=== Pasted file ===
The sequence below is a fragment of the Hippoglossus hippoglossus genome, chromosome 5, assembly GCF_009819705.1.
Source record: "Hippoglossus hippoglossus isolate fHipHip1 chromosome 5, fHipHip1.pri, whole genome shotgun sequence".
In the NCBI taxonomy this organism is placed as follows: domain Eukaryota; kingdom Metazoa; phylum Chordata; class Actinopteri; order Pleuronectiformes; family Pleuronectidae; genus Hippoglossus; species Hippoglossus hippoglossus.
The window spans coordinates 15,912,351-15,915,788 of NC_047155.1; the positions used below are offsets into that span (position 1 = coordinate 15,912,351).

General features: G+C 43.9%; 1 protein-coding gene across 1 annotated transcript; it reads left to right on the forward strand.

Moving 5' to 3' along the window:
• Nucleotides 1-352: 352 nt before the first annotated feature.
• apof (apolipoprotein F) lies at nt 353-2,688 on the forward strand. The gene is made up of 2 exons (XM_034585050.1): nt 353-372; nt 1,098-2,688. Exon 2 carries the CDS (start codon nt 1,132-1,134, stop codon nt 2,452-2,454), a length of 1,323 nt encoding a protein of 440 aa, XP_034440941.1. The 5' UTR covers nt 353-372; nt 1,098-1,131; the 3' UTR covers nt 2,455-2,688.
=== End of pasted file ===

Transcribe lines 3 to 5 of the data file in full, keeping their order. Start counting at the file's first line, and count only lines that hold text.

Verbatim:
In the NCBI taxonomy this organism is placed as follows: domain Eukaryota; kingdom Metazoa; phylum Chordata; class Actinopteri; order Pleuronectiformes; family Pleuronectidae; genus Hippoglossus; species Hippoglossus hippoglossus.
The window spans coordinates 15,912,351-15,915,788 of NC_047155.1; the positions used below are offsets into that span (position 1 = coordinate 15,912,351).

General features: G+C 43.9%; 1 protein-coding gene across 1 annotated transcript; it reads left to right on the forward strand.